October 6, 2014, by Tony Hong
People Mountain, People Sea
By Dr David O’Brien,
Assistant Professor, School of Contemporary Chinese Studies,
The University of Nottingham Ningbo China.
In the past seven days somewhere in the region of 480 million trips were made in China as the nation basked in the ‘golden week’ National Holiday.
Since 1999 the majority of Chinese workers are given three days off with two other days restructured to the weekends ensuring that most of the country gets a full seven days holiday in the first week of October.
With China’s middle class expected to number 800 million by 2020, , the number of trips can only be expected to increase and already creaking tourist infrastructure may struggle to cope with the extraordinary number of people who want to just get away from it all.
Travelling anywhere during Golden Week is an ordeal beyond description with road journeys which usually take a few hours, taking up to 12, 15 or 20.
But it’s not just the travel, this is also one of the biggest shopping weeks of the year with retailers hoping that a holiday commemorating the founding of the People’s Republic will have the tiles ringing and crowds teeming.
While much of the world’s attention has been on events in Hong Kong, for most mainlanders this week is about shopping, travel and crowds.
Horror stories of cars on the highway outside of Beijing moving 100 meters in two hours on Wednesday, the first day Golden Week were all too common.
An old Chinese saying “People Mountain, People Sea” (人山人海) is never truer than during the past few days.
One Zhejiang couple were forced to hold their wedding vows on the side of the road after the groom became stuck in a massive tailback. Apparently the panicked groom called a local radio station who told him he would not get through and promised to hold the exchange of vows live on air so his friends and family could hear it.
Last year The Forbidden City in Beijing received 170,000 visitors on October 2 – double the expected turnout, while more than 98,000 poured into the Summer Palace. On the same day, number of visitors to Hangzhou’s beautiful West Lake numbered over 1 million for the first time ever.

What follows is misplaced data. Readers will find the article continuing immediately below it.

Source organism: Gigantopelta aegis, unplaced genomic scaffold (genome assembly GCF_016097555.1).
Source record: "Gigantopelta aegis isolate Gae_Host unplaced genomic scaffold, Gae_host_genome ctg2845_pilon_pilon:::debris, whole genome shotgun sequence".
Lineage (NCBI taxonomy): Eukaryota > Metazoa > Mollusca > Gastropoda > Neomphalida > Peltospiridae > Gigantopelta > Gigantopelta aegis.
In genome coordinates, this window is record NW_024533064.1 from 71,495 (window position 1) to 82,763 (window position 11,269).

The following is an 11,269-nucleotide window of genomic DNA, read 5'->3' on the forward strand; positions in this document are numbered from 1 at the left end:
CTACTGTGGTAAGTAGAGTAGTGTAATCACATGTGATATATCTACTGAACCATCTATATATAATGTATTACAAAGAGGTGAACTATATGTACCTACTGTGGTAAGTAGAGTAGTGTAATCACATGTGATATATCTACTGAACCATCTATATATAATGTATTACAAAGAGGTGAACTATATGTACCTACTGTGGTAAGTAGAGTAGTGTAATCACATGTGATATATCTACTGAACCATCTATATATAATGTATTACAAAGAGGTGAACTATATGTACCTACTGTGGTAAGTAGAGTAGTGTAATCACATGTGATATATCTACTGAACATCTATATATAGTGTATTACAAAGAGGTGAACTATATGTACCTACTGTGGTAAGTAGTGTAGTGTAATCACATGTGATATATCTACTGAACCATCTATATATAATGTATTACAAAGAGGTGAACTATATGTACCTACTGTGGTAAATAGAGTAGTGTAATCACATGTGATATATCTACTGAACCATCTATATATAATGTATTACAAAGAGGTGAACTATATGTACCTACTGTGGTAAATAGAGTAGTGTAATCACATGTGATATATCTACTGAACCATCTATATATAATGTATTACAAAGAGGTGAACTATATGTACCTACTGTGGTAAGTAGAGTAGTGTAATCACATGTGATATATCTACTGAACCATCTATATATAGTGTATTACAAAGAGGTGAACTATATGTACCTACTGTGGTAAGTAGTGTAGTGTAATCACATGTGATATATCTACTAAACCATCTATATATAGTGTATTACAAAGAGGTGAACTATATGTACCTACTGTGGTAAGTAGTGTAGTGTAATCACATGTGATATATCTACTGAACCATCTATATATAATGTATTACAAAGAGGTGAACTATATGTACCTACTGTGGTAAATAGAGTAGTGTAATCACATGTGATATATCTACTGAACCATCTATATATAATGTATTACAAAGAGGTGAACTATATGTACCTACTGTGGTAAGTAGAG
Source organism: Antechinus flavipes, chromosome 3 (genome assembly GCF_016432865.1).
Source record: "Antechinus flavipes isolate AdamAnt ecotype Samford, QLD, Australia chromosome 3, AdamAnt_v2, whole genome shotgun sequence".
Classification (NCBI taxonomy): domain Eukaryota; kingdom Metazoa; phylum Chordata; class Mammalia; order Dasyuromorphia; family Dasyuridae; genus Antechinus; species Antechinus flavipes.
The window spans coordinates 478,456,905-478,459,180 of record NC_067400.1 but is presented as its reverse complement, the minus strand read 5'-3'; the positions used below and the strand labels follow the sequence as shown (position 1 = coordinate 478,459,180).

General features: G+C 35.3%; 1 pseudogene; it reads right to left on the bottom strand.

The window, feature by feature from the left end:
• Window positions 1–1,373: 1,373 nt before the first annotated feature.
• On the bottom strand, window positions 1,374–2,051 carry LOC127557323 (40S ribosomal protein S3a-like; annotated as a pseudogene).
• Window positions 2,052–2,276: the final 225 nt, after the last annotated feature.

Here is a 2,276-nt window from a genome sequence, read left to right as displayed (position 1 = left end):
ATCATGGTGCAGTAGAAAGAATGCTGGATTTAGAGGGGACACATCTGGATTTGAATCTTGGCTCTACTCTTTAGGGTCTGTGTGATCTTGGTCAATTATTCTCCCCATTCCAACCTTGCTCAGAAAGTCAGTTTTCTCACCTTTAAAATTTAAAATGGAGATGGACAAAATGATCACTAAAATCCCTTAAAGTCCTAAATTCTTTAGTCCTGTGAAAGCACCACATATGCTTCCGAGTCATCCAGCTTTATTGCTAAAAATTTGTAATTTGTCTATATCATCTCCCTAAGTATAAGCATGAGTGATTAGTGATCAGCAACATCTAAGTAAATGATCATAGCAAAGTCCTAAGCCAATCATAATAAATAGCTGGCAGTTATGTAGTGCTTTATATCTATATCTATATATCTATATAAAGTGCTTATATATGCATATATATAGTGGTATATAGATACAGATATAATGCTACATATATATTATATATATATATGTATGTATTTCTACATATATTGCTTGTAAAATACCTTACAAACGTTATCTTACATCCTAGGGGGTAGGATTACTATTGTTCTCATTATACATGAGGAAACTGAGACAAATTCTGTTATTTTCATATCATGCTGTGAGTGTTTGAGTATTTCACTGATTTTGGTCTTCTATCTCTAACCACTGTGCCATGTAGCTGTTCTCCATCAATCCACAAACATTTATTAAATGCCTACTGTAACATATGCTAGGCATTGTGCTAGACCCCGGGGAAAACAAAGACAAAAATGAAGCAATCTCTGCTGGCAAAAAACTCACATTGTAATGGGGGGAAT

In one of the worst cases tens of thousands of tourists were reportedly stranded in Jiuzhaigou Valley in south western Sichuan for more than 11 hours due to long traffic jams on the roads leading to and from the mountain. The nightmare was described by one man trapped at the scene as “11 hours of chaos, anger, desperation and starvation.”
The local tourism bureau made a formal apology, adding that they would refund tickets sold on that day, which had cost a hefty 300 yuan.
There have been many attempts to ease the problems. Under China’s first Tourism Law, which came into effect last year, scenic spots are not allowed to receive tourists exceeding their capacities but it is unclear how this capacity is decided.
Faced with such huge crowds more and more Chinese are deciding to travel abroad.
In an interview with the Economic Information Daily newspaper Dai Bin President of the China Tourism predicted that outbound tourism would see a dramatic increase during the holiday.
“By the end of 2014, the number of outbound tourists is expected to reach 116 million, up 18.2 percent year-on-year, and their spending abroad to increase by 20 percent to US$115 billion. The overseas tourism market is huge and extensive, covering catering, accommodation, shopping, culture and mobile payment,” Dai said.
Yet for most travel abroad is still an unaffordable luxury and with domestic travel increasingly attainable, the numbers taking to the highways and trains during Golden Week is only likely to increase.
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